Ontario’s registered nurses’ union is warning of a worsening shortage of care-givers, as survey data shows a significant increase in young nurses’ desire to exit the profession.

“We need to save this profession so we can save people,” said Dr. Doris Grinspun, CEO of the Registered Nurses Association of Ontario (RNAO).

Nurses under 35 are more likely to want to leave, according to a survey of Ontario’s registered nurses (RNs), by the RNAO, published during March, 2021. Young nurses “have the chance to turn around and basically save ourselves from entering this field,” said 29-year-old Alexandra Garcia, a registered practical nurse (RPN) working in home care in North York, Ont.

The survey shows the rate of Ontario RNs who said they intend to leave the profession multiplied by four during 2021, said Grinspun.

According to data from the College of Nurses of Ontario, the professional regulator for nursing in the province, about 2.7 per cent of RNs aged 30-34 did not renew, or otherwise lost their membership during 2020. In contrast, the survey data from the RNAO reported 13.3 per cent of nurses aged 31-35 reported they are “very likely,” to leave the profession after the COVID-19 pandemic.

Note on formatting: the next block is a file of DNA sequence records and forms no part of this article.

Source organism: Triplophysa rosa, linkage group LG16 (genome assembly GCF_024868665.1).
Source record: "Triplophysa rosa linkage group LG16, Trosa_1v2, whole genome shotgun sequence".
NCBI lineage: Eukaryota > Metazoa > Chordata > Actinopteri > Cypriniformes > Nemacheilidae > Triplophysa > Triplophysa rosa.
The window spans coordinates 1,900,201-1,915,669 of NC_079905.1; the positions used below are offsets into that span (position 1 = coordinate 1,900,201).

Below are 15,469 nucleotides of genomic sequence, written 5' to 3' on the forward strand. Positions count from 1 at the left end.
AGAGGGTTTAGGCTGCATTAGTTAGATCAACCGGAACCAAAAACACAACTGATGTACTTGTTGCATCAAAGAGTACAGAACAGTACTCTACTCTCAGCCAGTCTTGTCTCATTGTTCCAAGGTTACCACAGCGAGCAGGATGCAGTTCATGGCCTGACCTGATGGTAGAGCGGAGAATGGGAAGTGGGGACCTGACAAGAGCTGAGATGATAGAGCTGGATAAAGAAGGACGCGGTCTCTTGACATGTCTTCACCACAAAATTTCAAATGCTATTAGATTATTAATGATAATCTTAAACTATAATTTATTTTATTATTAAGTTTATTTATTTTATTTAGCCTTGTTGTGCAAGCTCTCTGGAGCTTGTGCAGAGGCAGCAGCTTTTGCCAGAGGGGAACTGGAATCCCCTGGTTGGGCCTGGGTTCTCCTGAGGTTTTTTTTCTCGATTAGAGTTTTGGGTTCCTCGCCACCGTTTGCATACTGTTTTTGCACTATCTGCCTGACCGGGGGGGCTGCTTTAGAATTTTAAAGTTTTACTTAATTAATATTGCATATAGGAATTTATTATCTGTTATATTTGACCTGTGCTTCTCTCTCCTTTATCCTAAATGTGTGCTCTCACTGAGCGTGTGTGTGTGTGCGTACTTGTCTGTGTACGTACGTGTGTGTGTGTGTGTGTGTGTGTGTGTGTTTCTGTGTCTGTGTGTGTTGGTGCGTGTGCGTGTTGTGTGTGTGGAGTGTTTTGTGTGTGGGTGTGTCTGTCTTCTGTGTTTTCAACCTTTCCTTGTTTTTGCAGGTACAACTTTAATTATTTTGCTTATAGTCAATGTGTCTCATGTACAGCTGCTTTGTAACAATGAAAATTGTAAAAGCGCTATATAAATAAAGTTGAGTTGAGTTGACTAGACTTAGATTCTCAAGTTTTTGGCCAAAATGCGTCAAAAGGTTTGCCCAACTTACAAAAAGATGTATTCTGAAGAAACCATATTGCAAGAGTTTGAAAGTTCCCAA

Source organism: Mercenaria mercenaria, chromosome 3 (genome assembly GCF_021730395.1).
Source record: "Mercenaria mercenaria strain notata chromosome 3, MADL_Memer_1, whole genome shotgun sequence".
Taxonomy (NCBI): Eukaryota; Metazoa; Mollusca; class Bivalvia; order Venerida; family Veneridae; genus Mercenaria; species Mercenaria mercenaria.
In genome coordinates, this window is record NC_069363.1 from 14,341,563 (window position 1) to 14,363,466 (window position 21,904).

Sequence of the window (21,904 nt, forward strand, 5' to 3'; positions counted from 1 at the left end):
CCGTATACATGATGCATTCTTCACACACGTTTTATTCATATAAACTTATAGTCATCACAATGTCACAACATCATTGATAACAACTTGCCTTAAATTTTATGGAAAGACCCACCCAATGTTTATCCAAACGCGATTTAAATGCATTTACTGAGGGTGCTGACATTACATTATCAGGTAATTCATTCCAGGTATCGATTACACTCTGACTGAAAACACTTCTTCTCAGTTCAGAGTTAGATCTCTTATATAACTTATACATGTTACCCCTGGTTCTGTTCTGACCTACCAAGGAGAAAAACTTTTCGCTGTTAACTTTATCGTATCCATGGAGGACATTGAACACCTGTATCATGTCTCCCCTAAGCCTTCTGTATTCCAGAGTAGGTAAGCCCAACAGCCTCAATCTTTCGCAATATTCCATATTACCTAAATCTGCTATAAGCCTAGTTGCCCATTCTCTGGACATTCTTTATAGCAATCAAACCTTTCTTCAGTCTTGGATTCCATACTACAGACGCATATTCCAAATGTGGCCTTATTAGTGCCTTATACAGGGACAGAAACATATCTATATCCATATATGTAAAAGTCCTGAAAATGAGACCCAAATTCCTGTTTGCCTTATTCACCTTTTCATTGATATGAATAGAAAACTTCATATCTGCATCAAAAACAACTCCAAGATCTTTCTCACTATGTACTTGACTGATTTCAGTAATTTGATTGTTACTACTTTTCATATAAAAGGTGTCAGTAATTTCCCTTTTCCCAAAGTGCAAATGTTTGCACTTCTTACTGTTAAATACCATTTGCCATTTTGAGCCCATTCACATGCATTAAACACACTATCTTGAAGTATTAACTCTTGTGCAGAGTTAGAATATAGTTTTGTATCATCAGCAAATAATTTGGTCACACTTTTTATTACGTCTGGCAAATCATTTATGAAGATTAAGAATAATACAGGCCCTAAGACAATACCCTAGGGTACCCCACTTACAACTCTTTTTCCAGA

In the companion analysis to the survey data, the RNAO reported that 15.6 per cent of all respondents could leave within a year. If all respondents who said they intended to leave "after the pandemic" or "within one year" actually did so, there would be a "net loss of 10.8 per cent above the background rate."

The Ontario Hospital Association (OHA) said it is working to “implement appropriate measures to rebuild Ontario’s health workforce,” in an emailed statement.

For her part, Alexandra Garcia said she was frustrated with the lack of support young nurses receive from the government, hospitals and their older colleagues.